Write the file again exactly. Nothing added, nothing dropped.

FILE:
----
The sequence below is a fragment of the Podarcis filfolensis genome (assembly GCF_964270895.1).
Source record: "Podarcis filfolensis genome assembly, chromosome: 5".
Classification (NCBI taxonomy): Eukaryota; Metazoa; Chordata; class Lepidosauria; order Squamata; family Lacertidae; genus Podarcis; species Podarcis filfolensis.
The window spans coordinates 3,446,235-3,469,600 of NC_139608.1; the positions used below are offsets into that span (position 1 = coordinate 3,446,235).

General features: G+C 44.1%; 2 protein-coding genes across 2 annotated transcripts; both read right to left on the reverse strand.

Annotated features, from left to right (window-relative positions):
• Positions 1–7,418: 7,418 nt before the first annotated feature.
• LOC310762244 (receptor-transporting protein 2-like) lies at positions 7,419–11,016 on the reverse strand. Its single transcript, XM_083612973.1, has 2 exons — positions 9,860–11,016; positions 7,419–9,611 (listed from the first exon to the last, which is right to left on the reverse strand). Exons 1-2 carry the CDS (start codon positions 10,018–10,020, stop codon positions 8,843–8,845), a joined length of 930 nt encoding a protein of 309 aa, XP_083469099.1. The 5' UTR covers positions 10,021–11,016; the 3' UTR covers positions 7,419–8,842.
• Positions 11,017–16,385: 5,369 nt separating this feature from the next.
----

The sequence below is a fragment of the Podarcis filfolensis genome (assembly GCF_964270895.1).
Source record: "Podarcis filfolensis genome assembly, chromosome: 5".
Classification (NCBI taxonomy): Eukaryota; Metazoa; Chordata; class Lepidosauria; order Squamata; family Lacertidae; genus Podarcis; species Podarcis filfolensis.
The window spans coordinates 3,446,235-3,469,600 of NC_139608.1; the positions used below are offsets into that span (position 1 = coordinate 3,446,235).

General features: G+C 44.1%; 2 protein-coding genes across 2 annotated transcripts; both read right to left on the reverse strand.

Annotated features, from left to right (window-relative positions):
• Positions 1–7,418: 7,418 nt before the first annotated feature.
• LOC310762244 (receptor-transporting protein 2-like) lies at positions 7,419–11,016 on the reverse strand. Its single transcript, XM_083612973.1, has 2 exons — positions 9,860–11,016; positions 7,419–9,611 (listed from the first exon to the last, which is right to left on the reverse strand). Exons 1-2 carry the CDS (start codon positions 10,018–10,020, stop codon positions 8,843–8,845), a joined length of 930 nt encoding a protein of 309 aa, XP_083469099.1. The 5' UTR covers positions 10,021–11,016; the 3' UTR covers positions 7,419–8,842.
• Positions 11,017–16,385: 5,369 nt separating this feature from the next.